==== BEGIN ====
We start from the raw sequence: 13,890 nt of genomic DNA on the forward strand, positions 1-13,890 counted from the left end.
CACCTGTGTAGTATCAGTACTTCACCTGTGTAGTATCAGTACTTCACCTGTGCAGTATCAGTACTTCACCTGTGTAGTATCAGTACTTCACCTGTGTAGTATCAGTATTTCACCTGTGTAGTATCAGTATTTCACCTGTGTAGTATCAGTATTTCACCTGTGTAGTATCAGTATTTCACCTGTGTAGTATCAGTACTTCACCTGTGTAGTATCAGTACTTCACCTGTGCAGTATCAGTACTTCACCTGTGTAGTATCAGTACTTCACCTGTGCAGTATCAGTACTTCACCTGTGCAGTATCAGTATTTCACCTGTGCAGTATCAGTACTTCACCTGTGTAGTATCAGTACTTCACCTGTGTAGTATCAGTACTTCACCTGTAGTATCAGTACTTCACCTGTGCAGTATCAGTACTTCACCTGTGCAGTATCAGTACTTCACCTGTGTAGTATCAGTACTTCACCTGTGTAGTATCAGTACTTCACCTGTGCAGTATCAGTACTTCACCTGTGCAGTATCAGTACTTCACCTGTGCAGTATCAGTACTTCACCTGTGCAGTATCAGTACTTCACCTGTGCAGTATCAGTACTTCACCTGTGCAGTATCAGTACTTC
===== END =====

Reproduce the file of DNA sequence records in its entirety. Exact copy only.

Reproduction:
We start from the raw sequence: 13,890 nt of genomic DNA on the forward strand, positions 1-13,890 counted from the left end.
CACCTGTGTAGTATCAGTACTTCACCTGTGTAGTATCAGTACTTCACCTGTGCAGTATCAGTACTTCACCTGTGTAGTATCAGTACTTCACCTGTGTAGTATCAGTATTTCACCTGTGTAGTATCAGTATTTCACCTGTGTAGTATCAGTATTTCACCTGTGTAGTATCAGTATTTCACCTGTGTAGTATCAGTACTTCACCTGTGTAGTATCAGTACTTCACCTGTGCAGTATCAGTACTTCACCTGTGTAGTATCAGTACTTCACCTGTGCAGTATCAGTACTTCACCTGTGCAGTATCAGTATTTCACCTGTGCAGTATCAGTACTTCACCTGTGTAGTATCAGTACTTCACCTGTGTAGTATCAGTACTTCACCTGTAGTATCAGTACTTCACCTGTGCAGTATCAGTACTTCACCTGTGCAGTATCAGTACTTCACCTGTGTAGTATCAGTACTTCACCTGTGTAGTATCAGTACTTCACCTGTGCAGTATCAGTACTTCACCTGTGCAGTATCAGTACTTCACCTGTGCAGTATCAGTACTTCACCTGTGCAGTATCAGTACTTCACCTGTGCAGTATCAGTACTTCACCTGTGCAGTATCAGTACTTC